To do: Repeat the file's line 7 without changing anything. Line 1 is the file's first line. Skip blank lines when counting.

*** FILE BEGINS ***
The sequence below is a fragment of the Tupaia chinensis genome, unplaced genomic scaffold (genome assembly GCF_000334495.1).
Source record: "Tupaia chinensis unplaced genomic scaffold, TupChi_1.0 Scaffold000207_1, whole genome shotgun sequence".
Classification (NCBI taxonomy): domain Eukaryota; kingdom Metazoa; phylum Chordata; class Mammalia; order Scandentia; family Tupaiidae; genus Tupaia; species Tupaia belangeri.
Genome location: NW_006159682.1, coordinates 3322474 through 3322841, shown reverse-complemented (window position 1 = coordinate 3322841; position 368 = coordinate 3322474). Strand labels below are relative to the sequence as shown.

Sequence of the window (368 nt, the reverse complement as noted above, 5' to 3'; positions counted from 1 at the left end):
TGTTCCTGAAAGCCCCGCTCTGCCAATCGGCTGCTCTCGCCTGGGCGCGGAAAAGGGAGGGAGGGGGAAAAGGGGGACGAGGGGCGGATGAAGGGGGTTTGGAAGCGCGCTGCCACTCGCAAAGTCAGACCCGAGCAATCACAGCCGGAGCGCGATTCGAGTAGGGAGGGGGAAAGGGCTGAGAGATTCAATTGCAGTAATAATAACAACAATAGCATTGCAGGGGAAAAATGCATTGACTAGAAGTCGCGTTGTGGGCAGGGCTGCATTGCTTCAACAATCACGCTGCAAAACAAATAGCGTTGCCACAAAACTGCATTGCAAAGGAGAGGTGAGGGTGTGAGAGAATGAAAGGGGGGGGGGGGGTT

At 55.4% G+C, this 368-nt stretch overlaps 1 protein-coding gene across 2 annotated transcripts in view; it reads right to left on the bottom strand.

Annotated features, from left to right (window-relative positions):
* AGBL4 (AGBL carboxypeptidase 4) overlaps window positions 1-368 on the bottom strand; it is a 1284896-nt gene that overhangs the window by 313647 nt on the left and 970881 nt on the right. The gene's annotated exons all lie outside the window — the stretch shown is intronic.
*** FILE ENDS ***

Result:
At 55.4% G+C, this 368-nt stretch overlaps 1 protein-coding gene across 2 annotated transcripts in view; it reads right to left on the bottom strand.